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RCRWireless.com: “U.S. on track to pass an exabyte of mobile data traffic in 2010”

December 24, 2010

A glimpse of the future …
What’s an “exabyte”?  One billion gigabytes!  Uh – 1,000,000,000GB.  That’s a little bit larger than my desktop’s 500GB harddrive.

The key quotes:

  • current global Internet traffic is thought to exceed 21 exabytes
  • “U.S. mobile data is still unstoppably on the rise”
  • “average U.S. consumption to be approximately 325 MB/mo, up 112% from 2009” – Besides the shockingly humongous increase, did you note that the average usage is higher than the rinky-dink starter data plans that AT&T (200MB for $15) and Verizon (150MB for $15) offer?

Red highlights are mine.
JC

http://www.rcrwireless.com/article/20101108/CARRIERS/101109950/1097/us-on-track-to-pass-an-exabyte-of-mobile-data-traffic-in-2010

U.S. on track to pass an exabyte of mobile data traffic in 2010
November 8 2010 – 12:07 pm ET | Sylvie Barak | RCR Wireless News

Despite the tiered pricing, the throttling and the choking, U.S. mobile data is still unstoppably on the rise, with analysts now predicting total U.S. mobile data traffic will exceed 1 exabyte for the first time by the end of 2010.

Wireless-data analyst Chetan Sharma reckons the mobile data market already hockey-sticked by around 25% in the third quarter of this year compared with the same quarter of last year and was up 7% from the second quarter.

That brings the mobile data industry up to a whopping $54 billion for the year ($14 billion in Q3 alone), a fact that can be attributed to the rapid and increasing demand for new and shiny smart phones.

“By the end of 2010, we expect the average U.S. consumption to be approximately 325 MB/mo, up 112% from 2009,” wrote Sharma, who also elaborated on the exact definition of an exabyte – a unit of information equal to 1,000 petabytes or 1 billion gigabytes.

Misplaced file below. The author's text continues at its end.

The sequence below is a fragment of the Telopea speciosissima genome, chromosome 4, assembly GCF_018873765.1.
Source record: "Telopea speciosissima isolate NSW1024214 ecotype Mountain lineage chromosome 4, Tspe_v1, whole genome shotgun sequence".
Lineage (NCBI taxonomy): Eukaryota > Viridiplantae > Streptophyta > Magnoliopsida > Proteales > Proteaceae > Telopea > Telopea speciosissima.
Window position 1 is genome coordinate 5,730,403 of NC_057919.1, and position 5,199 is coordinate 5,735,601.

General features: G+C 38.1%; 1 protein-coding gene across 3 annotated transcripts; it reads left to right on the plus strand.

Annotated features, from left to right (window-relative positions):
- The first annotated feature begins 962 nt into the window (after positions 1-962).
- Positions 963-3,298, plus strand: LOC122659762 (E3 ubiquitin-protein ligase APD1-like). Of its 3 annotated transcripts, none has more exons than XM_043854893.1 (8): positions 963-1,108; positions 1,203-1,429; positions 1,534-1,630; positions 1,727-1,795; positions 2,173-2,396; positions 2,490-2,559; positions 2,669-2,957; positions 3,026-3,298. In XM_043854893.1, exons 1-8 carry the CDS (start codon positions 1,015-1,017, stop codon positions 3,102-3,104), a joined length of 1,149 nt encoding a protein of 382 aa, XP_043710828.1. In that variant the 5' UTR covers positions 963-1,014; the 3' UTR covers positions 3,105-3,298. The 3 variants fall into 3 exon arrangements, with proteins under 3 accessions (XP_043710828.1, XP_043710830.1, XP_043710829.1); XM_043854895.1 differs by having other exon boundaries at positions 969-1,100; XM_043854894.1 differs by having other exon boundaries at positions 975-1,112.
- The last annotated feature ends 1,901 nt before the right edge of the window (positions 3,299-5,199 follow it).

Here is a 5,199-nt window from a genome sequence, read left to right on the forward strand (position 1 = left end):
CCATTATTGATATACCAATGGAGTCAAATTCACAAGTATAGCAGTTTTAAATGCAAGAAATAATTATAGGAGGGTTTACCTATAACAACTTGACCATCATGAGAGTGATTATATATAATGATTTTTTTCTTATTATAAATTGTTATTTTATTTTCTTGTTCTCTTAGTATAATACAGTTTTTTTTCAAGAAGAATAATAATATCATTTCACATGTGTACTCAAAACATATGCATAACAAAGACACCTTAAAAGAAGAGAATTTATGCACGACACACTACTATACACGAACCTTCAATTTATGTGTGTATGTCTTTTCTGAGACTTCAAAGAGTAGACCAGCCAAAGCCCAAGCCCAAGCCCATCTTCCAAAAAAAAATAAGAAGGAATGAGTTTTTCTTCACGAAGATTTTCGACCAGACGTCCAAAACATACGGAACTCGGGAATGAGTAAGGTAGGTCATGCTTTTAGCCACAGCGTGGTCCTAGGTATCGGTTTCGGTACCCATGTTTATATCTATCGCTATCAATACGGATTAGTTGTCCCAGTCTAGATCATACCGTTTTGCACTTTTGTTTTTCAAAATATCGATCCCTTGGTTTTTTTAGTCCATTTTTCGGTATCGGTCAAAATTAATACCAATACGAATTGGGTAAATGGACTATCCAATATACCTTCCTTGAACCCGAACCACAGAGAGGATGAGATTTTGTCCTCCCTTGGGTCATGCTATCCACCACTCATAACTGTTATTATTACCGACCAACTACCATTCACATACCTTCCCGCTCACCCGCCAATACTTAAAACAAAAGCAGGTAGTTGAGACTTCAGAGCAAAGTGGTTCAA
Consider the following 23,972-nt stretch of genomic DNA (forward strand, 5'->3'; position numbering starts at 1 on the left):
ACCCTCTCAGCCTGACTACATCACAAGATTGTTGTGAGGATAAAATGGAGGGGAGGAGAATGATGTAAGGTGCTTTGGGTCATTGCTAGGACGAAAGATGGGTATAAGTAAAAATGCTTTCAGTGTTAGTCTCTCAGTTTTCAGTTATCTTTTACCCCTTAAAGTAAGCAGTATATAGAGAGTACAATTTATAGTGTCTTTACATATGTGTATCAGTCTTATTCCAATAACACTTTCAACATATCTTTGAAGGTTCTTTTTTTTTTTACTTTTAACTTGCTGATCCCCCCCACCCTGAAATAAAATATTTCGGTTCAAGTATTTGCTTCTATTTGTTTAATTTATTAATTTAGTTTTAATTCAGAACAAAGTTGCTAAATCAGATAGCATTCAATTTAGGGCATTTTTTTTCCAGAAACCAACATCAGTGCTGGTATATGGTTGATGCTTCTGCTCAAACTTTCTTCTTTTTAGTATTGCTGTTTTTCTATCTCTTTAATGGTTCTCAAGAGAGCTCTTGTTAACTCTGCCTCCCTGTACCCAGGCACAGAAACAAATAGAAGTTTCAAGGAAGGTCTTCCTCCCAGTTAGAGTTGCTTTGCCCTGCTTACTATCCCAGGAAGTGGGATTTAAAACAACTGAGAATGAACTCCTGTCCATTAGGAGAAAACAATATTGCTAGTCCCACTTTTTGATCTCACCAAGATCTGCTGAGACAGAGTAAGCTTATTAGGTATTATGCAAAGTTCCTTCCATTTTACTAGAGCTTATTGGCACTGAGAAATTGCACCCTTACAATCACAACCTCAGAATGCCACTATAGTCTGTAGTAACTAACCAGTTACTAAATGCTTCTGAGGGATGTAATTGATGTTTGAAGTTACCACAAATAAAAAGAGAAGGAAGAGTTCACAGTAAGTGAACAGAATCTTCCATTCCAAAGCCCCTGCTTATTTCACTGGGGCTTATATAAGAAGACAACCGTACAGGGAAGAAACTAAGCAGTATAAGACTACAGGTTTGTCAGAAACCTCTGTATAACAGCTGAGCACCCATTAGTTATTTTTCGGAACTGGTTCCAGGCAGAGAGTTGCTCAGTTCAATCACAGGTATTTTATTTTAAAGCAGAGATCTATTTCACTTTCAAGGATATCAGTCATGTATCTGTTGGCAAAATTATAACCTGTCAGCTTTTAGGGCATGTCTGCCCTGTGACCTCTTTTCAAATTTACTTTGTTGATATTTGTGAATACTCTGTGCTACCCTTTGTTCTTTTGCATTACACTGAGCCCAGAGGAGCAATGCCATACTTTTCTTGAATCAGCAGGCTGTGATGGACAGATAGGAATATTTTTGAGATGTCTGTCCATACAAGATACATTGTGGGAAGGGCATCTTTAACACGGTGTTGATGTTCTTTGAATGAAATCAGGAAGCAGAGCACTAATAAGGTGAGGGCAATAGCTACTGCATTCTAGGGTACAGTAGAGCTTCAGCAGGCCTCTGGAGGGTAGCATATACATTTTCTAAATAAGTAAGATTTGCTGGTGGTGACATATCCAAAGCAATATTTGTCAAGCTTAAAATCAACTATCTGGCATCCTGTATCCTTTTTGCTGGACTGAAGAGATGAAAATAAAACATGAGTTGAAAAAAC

While that might sound ginormous, bear in mind that current global Internet traffic is thought to exceed 21 exabytes.

When the first iPhone came to market in 2007, wireless data was worth about $25 billion to carriers, which means revenues have more than doubled in just three years. Data average revenue per user has also doubled, now standing at around $16.70 a month, up from about $8 three years back. Indeed, mobile data now accounts for around 33% of total ARPU for carriers in the United States and Sharma says it’s realistic to expect data and voice revenues to be roughly equal by 2013.

Connected devices like tablets are also having a significant impact on data traffic, with Sharma reporting “the connected devices category will generate more revenue for the operators than the entire prepaid segment in the U.S.” That’s no small potatoes.

Reportedly, Verizon Wireless and AT&T Mobility managed to account for no less than 85% of all U.S. data revenue increases in the third quarter. AT&T and Verizon now also account for 70% of the market data services revenues and 62% of the subscription base, according to Sharma.

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